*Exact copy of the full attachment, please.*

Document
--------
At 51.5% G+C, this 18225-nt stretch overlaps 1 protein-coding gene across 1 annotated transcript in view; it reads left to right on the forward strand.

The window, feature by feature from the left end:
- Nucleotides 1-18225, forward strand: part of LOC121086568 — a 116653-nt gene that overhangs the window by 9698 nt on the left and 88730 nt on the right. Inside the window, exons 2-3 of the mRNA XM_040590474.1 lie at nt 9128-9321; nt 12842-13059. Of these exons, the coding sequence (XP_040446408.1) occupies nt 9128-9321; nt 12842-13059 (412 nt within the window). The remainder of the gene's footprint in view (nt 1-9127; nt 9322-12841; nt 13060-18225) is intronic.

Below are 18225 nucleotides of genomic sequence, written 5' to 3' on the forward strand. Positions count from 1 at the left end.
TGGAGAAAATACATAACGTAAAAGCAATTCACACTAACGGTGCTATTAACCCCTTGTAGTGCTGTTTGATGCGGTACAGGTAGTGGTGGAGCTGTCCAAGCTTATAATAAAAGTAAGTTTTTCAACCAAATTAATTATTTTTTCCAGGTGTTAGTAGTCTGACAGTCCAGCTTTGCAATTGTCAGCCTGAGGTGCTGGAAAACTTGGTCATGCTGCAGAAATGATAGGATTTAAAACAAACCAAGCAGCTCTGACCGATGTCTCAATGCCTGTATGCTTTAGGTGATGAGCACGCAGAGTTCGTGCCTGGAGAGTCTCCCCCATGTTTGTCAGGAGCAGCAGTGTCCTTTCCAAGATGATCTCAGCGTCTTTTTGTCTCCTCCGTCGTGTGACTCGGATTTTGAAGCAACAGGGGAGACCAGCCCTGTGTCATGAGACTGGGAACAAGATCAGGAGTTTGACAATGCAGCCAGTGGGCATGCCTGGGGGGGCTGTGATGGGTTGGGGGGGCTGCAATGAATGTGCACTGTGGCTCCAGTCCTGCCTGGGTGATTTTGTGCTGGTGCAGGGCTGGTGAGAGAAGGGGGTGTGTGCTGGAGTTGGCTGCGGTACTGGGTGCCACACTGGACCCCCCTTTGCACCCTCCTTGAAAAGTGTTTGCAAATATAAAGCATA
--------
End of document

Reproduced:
At 51.5% G+C, this 18225-nt stretch overlaps 1 protein-coding gene across 1 annotated transcript in view; it reads left to right on the forward strand.

The window, feature by feature from the left end:
- Nucleotides 1-18225, forward strand: part of LOC121086568 — a 116653-nt gene that overhangs the window by 9698 nt on the left and 88730 nt on the right. Inside the window, exons 2-3 of the mRNA XM_040590474.1 lie at nt 9128-9321; nt 12842-13059. Of these exons, the coding sequence (XP_040446408.1) occupies nt 9128-9321; nt 12842-13059 (412 nt within the window). The remainder of the gene's footprint in view (nt 1-9127; nt 9322-12841; nt 13060-18225) is intronic.

Below are 18225 nucleotides of genomic sequence, written 5' to 3' on the forward strand. Positions count from 1 at the left end.
TGGAGAAAATACATAACGTAAAAGCAATTCACACTAACGGTGCTATTAACCCCTTGTAGTGCTGTTTGATGCGGTACAGGTAGTGGTGGAGCTGTCCAAGCTTATAATAAAAGTAAGTTTTTCAACCAAATTAATTATTTTTTCCAGGTGTTAGTAGTCTGACAGTCCAGCTTTGCAATTGTCAGCCTGAGGTGCTGGAAAACTTGGTCATGCTGCAGAAATGATAGGATTTAAAACAAACCAAGCAGCTCTGACCGATGTCTCAATGCCTGTATGCTTTAGGTGATGAGCACGCAGAGTTCGTGCCTGGAGAGTCTCCCCCATGTTTGTCAGGAGCAGCAGTGTCCTTTCCAAGATGATCTCAGCGTCTTTTTGTCTCCTCCGTCGTGTGACTCGGATTTTGAAGCAACAGGGGAGACCAGCCCTGTGTCATGAGACTGGGAACAAGATCAGGAGTTTGACAATGCAGCCAGTGGGCATGCCTGGGGGGGCTGTGATGGGTTGGGGGGGCTGCAATGAATGTGCACTGTGGCTCCAGTCCTGCCTGGGTGATTTTGTGCTGGTGCAGGGCTGGTGAGAGAAGGGGGTGTGTGCTGGAGTTGGCTGCGGTACTGGGTGCCACACTGGACCCCCCTTTGCACCCTCCTTGAAAAGTGTTTGCAAATATAAAGCATA